Women’s Basketball Closes Out-of-Conference Play with Win Over Albany

NOTE: This article originally appeared in The Fordham Ram in December 2020.

The Fordham women’s basketball team entered Tuesday afternoon with a bad taste in its mouth. After a victory on Friday night over Hofstra in which sophomore guard Anna DeWolfe flirted with the program’s single-game scoring record, the Rams kicked off conference play with a loss to Davidson in which they allowed 79 points and multiple easy baskets in the second half.

On Tuesday, though, Fordham finished out-of-conference play by righting the ship against UAlbany. The game was not initially on the two teams’ schedules, but both agreed to play the game after losing games on their schedule due to COVID-19-related cancelations.

Fordham earned a 71-42 victory over the Great Danes to move to 3-2 on the season. DeWolfe once again led the team with 21 points on 8-16 shooting. Senior Kendell Heremaia, who was plagued by early foul trouble in Monday’s loss, played her best game of the season, earning 13 points and 11 rebounds before halftime. Junior forward Meg Jonassen, inserted into the starting lineup since Friday night’s game against Hofstra, came a rebound shy of a double-double, with 12 points and nine rebounds.

The win on Tuesday was a complete reversal of the team’s play on Monday. While Monday’s Rams allowed 79 points and over 50% shooting, Tuesday’s Rams allowed just 42 points on slightly below 33% shooting for UAlbany. 31 of the Great Danes’ 42 points were scored in the second half when the outcome was largely decided; Fordham carried a 37-11 lead into the halftime break and never looked back.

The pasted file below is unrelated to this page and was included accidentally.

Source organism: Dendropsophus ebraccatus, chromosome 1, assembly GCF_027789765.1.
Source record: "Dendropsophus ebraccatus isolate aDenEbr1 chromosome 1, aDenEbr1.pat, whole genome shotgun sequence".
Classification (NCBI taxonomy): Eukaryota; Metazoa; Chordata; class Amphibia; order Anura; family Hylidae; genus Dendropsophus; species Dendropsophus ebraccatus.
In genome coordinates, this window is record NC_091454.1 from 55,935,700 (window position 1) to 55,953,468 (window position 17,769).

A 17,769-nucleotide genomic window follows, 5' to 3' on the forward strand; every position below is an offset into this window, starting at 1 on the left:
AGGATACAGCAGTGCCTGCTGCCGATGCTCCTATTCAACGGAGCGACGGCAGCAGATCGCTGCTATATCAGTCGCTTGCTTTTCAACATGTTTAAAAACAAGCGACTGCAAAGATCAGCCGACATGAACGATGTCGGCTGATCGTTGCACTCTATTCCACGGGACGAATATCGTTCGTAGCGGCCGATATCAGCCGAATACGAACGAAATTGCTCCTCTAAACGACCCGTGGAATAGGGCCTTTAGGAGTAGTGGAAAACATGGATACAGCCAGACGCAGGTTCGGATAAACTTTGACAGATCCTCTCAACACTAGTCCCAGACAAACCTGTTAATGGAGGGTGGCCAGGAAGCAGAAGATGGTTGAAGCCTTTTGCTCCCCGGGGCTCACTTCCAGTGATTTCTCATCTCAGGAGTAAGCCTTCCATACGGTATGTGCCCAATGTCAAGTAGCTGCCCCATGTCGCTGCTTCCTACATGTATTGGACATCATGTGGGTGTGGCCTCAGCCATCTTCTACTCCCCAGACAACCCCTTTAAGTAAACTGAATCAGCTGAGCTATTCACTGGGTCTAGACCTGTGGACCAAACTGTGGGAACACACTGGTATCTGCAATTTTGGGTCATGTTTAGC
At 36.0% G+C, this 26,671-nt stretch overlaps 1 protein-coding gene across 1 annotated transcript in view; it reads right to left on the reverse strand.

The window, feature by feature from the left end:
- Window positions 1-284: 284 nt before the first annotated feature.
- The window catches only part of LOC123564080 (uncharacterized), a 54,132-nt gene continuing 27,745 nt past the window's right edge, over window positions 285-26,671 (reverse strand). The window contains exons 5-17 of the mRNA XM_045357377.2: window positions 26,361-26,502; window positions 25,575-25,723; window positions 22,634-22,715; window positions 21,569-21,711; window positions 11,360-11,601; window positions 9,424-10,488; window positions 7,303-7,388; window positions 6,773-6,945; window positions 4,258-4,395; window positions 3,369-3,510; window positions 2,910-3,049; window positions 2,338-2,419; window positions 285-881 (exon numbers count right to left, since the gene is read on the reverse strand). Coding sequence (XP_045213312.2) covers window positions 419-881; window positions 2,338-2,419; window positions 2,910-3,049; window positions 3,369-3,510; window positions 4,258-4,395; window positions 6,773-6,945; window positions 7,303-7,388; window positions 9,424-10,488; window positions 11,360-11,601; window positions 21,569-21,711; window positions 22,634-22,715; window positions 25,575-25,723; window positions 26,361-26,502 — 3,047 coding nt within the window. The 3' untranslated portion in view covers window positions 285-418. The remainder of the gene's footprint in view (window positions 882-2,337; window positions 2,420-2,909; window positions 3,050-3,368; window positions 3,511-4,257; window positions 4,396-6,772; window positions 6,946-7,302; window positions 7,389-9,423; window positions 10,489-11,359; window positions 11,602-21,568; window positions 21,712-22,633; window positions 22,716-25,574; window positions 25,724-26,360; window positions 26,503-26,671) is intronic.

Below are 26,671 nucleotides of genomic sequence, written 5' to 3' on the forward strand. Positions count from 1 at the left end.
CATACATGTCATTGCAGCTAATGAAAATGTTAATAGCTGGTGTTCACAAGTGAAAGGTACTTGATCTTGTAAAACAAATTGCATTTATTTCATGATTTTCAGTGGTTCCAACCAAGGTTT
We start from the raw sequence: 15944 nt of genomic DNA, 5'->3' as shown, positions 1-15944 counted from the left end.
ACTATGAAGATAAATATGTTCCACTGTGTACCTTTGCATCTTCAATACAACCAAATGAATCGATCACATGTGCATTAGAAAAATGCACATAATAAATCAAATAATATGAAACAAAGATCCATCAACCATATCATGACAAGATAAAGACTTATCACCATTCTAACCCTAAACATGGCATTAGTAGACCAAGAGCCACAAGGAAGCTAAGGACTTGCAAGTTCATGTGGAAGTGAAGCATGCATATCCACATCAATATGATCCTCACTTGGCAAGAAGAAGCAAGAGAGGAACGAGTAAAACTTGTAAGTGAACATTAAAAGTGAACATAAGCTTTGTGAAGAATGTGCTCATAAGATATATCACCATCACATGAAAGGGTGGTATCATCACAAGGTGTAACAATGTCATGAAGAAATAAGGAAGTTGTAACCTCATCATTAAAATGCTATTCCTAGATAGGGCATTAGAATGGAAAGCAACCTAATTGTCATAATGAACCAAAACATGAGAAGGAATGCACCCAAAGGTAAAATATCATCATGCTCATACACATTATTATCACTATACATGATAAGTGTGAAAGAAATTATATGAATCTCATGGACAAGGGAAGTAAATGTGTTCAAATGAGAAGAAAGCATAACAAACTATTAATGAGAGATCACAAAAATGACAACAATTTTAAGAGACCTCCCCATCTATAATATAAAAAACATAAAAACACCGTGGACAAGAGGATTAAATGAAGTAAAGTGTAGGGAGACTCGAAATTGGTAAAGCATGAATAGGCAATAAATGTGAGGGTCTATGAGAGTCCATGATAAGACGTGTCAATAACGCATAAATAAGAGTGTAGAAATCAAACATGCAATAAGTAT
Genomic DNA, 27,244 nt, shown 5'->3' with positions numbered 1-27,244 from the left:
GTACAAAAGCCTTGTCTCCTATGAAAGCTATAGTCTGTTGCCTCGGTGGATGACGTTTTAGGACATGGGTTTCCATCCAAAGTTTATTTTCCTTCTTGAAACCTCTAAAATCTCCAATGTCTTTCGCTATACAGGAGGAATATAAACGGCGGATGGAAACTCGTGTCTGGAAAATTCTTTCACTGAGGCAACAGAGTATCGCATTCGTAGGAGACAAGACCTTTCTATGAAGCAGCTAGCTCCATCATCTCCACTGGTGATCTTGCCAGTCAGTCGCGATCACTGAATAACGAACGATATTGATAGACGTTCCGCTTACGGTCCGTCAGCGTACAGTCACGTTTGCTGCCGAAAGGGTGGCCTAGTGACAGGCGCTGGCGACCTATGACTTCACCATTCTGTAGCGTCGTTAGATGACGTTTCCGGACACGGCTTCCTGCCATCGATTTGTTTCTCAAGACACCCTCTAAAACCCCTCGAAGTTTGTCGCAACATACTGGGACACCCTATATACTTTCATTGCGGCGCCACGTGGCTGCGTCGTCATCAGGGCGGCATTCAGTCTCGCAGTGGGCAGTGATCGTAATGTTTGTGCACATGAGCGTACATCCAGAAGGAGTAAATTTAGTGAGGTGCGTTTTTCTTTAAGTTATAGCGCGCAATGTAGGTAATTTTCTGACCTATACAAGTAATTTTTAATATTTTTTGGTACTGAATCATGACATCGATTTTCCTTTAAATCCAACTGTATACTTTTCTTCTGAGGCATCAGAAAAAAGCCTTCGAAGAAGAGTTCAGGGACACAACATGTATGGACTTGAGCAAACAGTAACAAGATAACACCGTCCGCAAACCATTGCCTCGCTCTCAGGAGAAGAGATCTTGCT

Fordham’s defense was the story of the game. The Rams allowed just four made field goals in the first half on 25 UAlbany attempts. After Monday’s performance, Fordham was far more disciplined and aggressive defensively, forcing difficult shots that led to misses and turnovers. Both of Fordham’s interior forwards, Jonassen and junior Kaitlyn Downey, played excellent defensive games, forcing the likes of UAlbany sophomore forward Hilene Haegerstrand, who entered the game averaging 15 points per game, into contested shots. Haegerstrand earned just two points on 1-5 shooting.

Tuesday’s win comes at the end of a rollercoaster three-game stretch for Fordham. On Friday, the Rams took down Hofstra 72-58. Assistant coach Val Nainima earned her first career head coaching win, as head coach Stephanie Gaitley remained in quarantine after being exposed to COVID-19. On Monday, Gaitley returned, but Davidson ran away with an Atlantic 10-opening victory. On Tuesday, Fordham put it back together, with a strong win over UAlbany to finish off conference play.

Now, Fordham looks ahead to the start of conference play. The Rams will take on George Mason on New Year’s Day at 1 p.m. and George Washington on Jan. 3. After a bumpy start to conference play on Monday, Fordham gets a break before the work of succeeding in the Atlantic 10 resumes in 2021.

With so little certainty around this college basketball season, though, both teams will be happy with the ability to play a game, even if only one team technically won.

Women’s Basketball Home Opener Canceled; Head Coach Stephanie Gaitley to Quarantine After Exposure to COVID-19

NOTE: This article originally appeared in The Fordham Ram in December 2020.